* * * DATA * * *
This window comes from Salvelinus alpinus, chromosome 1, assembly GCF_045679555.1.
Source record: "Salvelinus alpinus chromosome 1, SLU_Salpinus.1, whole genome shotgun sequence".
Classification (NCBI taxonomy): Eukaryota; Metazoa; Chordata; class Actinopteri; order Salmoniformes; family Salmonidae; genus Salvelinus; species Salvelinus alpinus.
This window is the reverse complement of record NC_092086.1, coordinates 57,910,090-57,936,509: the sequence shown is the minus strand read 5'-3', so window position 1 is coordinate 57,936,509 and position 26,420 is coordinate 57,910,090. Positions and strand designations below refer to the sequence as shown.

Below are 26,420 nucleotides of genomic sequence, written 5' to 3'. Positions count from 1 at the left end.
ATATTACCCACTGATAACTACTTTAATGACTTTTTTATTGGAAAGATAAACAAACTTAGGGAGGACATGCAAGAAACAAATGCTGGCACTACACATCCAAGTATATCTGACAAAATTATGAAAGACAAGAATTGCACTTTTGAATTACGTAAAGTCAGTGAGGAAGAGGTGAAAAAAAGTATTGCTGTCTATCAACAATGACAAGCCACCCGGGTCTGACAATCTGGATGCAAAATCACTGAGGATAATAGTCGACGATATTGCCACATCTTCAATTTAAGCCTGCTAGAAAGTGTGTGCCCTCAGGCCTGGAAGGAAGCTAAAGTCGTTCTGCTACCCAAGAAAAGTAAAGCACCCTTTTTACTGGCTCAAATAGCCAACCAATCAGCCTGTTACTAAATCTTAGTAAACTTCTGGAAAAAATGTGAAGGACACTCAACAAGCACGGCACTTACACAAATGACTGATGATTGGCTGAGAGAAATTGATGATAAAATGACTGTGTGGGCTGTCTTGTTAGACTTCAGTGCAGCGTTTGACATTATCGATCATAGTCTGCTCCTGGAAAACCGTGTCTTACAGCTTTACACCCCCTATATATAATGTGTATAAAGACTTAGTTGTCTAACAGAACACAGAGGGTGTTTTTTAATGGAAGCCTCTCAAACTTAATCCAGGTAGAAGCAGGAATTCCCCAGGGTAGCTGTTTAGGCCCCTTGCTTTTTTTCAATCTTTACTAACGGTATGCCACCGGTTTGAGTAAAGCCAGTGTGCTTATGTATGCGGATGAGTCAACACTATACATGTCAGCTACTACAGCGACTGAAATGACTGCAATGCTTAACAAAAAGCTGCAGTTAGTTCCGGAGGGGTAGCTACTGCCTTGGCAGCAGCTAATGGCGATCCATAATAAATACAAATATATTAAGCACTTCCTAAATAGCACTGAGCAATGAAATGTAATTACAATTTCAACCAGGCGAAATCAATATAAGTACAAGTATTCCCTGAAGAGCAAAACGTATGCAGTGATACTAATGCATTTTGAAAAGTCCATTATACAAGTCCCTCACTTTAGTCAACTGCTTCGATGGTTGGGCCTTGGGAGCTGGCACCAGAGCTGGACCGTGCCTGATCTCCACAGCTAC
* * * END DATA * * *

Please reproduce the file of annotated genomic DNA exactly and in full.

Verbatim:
This window comes from Salvelinus alpinus, chromosome 1, assembly GCF_045679555.1.
Source record: "Salvelinus alpinus chromosome 1, SLU_Salpinus.1, whole genome shotgun sequence".
Classification (NCBI taxonomy): Eukaryota; Metazoa; Chordata; class Actinopteri; order Salmoniformes; family Salmonidae; genus Salvelinus; species Salvelinus alpinus.
This window is the reverse complement of record NC_092086.1, coordinates 57,910,090-57,936,509: the sequence shown is the minus strand read 5'-3', so window position 1 is coordinate 57,936,509 and position 26,420 is coordinate 57,910,090. Positions and strand designations below refer to the sequence as shown.

Below are 26,420 nucleotides of genomic sequence, written 5' to 3'. Positions count from 1 at the left end.
ATATTACCCACTGATAACTACTTTAATGACTTTTTTATTGGAAAGATAAACAAACTTAGGGAGGACATGCAAGAAACAAATGCTGGCACTACACATCCAAGTATATCTGACAAAATTATGAAAGACAAGAATTGCACTTTTGAATTACGTAAAGTCAGTGAGGAAGAGGTGAAAAAAAGTATTGCTGTCTATCAACAATGACAAGCCACCCGGGTCTGACAATCTGGATGCAAAATCACTGAGGATAATAGTCGACGATATTGCCACATCTTCAATTTAAGCCTGCTAGAAAGTGTGTGCCCTCAGGCCTGGAAGGAAGCTAAAGTCGTTCTGCTACCCAAGAAAAGTAAAGCACCCTTTTTACTGGCTCAAATAGCCAACCAATCAGCCTGTTACTAAATCTTAGTAAACTTCTGGAAAAAATGTGAAGGACACTCAACAAGCACGGCACTTACACAAATGACTGATGATTGGCTGAGAGAAATTGATGATAAAATGACTGTGTGGGCTGTCTTGTTAGACTTCAGTGCAGCGTTTGACATTATCGATCATAGTCTGCTCCTGGAAAACCGTGTCTTACAGCTTTACACCCCCTATATATAATGTGTATAAAGACTTAGTTGTCTAACAGAACACAGAGGGTGTTTTTTAATGGAAGCCTCTCAAACTTAATCCAGGTAGAAGCAGGAATTCCCCAGGGTAGCTGTTTAGGCCCCTTGCTTTTTTTCAATCTTTACTAACGGTATGCCACCGGTTTGAGTAAAGCCAGTGTGCTTATGTATGCGGATGAGTCAACACTATACATGTCAGCTACTACAGCGACTGAAATGACTGCAATGCTTAACAAAAAGCTGCAGTTAGTTCCGGAGGGGTAGCTACTGCCTTGGCAGCAGCTAATGGCGATCCATAATAAATACAAATATATTAAGCACTTCCTAAATAGCACTGAGCAATGAAATGTAATTACAATTTCAACCAGGCGAAATCAATATAAGTACAAGTATTCCCTGAAGAGCAAAACGTATGCAGTGATACTAATGCATTTTGAAAAGTCCATTATACAAGTCCCTCACTTTAGTCAACTGCTTCGATGGTTGGGCCTTGGGAGCTGGCACCAGAGCTGGACCGTGCCTGATCTCCACAGCTAC